Why a beautiful garden will make you happier? The pursuit of happiness comes with many twists, turns, and compromises. At times, It might seem just out of reach.
Fortunately, there are simple ways that we can improve the quality of our life without breaking the bank or investing too much of our energy searching far and wide. A key to adding more happiness to your life might be in your yard or planter box.
Gardening has many ways of improving our lives and bringing us added joy. Let’s take a look at 5 reasons why a beautiful garden will make you happier.
We certainly live in unprecedented times. The stresses of the world way heavy upon us. We all need to take a break and unwind from the hustle and bustle of modern life. Gardening is a great way to let go of stress and to unwind at the end of a chaotic workday.
Gardening has no particular deadlines. You don’t have a boss hovering over your shoulder barking orders. Your plants aren’t going to talk back to you and the soil isn’t going to cast judgment.
When you have a garden, it’s just you, your tools, fresh soil with friendly earthworms, and your plants.
As long as you start small, not biting off more than you can chew, your gardening experience will likely give you an increased connection and respect for nature coupled with a sense of therapeutic peace.
There is a certain sense of cathartic magic that comes with harvesting the fruits and vegetables of your labor. When you’ve watched your tomatoes grow up before your eyes from seed to fruit, a deeply rich and rewarding sense of satisfaction permeates your being.
Food that you grow simply tastes better. Love has a flavor. When you have a garden, it is a lot like having a pet. You have to tenderly care for its needs and tend to what ails it. You end up devoting quite a bit of time and energy to maintain its well being.
This investment is far from draining. It fills you with joy and delicious reward when it comes time to reap your harvest.
Times are tough. Food prices are on the rise, not to mention the mountain of other bills and expenses you probably have piling up. Having a garden can save you quite a bit on food costs.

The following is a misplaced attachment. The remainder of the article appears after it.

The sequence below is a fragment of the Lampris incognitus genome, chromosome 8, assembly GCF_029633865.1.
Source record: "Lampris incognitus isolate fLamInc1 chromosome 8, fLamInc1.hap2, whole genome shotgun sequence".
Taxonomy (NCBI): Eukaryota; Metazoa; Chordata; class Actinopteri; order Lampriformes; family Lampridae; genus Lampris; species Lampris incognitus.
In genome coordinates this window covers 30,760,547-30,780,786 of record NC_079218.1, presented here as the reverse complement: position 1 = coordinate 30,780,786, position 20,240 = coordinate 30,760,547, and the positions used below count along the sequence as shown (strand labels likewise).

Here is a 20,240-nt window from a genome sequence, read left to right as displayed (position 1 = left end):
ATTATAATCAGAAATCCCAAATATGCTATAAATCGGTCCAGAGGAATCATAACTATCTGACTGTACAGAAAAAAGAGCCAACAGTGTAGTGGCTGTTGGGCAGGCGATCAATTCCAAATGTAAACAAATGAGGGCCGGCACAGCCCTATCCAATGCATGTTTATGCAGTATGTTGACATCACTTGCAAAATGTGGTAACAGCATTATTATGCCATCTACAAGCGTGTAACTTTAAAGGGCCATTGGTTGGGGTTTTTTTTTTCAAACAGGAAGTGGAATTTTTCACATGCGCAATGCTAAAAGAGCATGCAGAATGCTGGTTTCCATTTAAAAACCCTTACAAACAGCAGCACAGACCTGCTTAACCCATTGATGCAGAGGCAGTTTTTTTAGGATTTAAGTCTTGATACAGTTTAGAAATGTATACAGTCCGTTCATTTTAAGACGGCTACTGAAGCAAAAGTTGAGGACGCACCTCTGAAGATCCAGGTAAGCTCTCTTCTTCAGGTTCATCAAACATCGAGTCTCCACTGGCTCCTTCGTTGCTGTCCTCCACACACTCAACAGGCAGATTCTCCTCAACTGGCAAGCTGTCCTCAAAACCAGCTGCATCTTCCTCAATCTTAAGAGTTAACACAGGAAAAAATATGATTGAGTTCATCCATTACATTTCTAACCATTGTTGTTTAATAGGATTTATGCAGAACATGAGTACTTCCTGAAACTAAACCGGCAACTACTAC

There are some initial investment and maintenance costs required to maintain a garden, but in the long run, what you save outweighs what you spend.
For example, a pack of carrot seeds may only set you back about the same price as buying one bag of carrots at the grocery store. With that one pack of seeds, you can grow tenfold the number of carrots that you could buy. I guarantee you they will taste better too.
Giving the state of world affairs and the fragility of society, you never know when disaster or distress might negatively impact the food supply chain. Having a garden is a step towards self-sustainability.
You don’t have to be a prepper waiting for the end of the world to make thoughtful plans to endure crises. Having a garden not only provides you with food in the short term but as time goes on, your compost pile grows and your soil becomes richer and fruitful.
Each season, you learn more and more about what your garden needs, how to prevent pests, and how to feed your soil for best results.
Gardening is a skill that will continue to benefit you for your entire life. Forming a tangible connection with your food source by having an intimate relationship with your garden will ensure that you and your family will have food security for years to come.
It’s no secret, large industrial agriculture takes a toll on the environment. Having your own garden is taking a stand for the planet. Gardening is low impact compared to big operations that deplete nutrients from the earth and use so much water.
By maintaining a garden, you are helping local wildlife populations as well. For example, the bee population has been dropping over the years with very dismal implications, but we can do our part to preserve their presence in our regions by maintaining fruits, flowers, and vegetables that encourage their survival.
Try to garden organically if you can so your impact on the environment is minimal. We want to be giving back in equal or greater measure than we are taking from the earth. Gardening not only feeds our bellies, but we are feeding the dirt, insects, mycelia, and web of life that our garden interacts with. We become a part of the circle of life by participating in it.